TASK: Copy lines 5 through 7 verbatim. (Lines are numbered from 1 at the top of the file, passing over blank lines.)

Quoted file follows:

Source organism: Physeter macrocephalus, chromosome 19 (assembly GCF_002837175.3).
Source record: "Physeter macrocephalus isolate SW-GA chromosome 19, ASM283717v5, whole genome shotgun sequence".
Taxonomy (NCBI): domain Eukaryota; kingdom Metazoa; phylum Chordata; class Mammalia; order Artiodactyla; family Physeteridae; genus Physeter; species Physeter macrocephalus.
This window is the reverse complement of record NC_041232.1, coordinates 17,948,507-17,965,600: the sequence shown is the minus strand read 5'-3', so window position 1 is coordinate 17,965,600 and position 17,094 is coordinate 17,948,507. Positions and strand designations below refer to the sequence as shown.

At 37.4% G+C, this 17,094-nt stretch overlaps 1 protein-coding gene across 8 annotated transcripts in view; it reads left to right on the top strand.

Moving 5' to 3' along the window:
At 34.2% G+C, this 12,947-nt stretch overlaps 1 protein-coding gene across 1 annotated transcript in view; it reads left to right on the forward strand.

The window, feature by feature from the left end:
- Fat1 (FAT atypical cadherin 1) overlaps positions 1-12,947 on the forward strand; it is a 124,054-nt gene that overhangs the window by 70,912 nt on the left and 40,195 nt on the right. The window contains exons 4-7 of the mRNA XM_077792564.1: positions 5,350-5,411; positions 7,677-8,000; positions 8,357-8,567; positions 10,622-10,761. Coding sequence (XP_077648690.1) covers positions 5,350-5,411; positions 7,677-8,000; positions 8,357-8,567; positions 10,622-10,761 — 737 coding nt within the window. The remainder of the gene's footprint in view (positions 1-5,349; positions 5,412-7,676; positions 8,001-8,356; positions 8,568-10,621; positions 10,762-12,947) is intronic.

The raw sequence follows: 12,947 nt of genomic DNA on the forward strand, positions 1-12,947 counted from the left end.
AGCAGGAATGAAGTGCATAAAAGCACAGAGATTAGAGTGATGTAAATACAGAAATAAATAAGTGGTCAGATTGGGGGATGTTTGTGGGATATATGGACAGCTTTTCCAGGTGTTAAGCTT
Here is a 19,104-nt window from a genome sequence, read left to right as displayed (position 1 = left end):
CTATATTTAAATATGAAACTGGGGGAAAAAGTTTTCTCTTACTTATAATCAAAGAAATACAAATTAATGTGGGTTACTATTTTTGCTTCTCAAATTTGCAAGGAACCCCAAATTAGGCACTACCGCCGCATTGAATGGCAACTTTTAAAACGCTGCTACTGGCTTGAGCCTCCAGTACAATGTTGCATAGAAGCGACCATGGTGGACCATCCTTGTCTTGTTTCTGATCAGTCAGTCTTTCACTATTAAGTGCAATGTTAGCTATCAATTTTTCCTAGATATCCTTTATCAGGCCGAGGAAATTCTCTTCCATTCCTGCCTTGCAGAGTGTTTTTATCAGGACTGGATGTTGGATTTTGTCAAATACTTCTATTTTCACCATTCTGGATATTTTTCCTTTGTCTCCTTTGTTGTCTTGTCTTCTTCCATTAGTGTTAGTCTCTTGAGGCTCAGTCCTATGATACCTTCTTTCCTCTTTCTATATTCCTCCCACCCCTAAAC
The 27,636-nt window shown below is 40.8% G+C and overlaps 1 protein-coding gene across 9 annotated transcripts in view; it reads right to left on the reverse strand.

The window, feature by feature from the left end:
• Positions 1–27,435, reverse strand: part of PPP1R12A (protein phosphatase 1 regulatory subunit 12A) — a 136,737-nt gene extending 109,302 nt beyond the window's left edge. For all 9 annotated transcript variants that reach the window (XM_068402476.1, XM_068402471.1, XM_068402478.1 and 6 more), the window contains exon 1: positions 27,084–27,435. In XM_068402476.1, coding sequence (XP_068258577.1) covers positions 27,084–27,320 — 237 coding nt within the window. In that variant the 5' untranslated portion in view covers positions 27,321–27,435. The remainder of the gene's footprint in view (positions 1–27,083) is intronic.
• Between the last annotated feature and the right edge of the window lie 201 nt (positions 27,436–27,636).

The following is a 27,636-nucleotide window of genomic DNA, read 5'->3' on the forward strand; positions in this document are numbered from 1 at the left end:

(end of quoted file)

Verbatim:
At 37.4% G+C, this 17,094-nt stretch overlaps 1 protein-coding gene across 8 annotated transcripts in view; it reads left to right on the top strand.

Moving 5' to 3' along the window:
At 34.2% G+C, this 12,947-nt stretch overlaps 1 protein-coding gene across 1 annotated transcript in view; it reads left to right on the forward strand.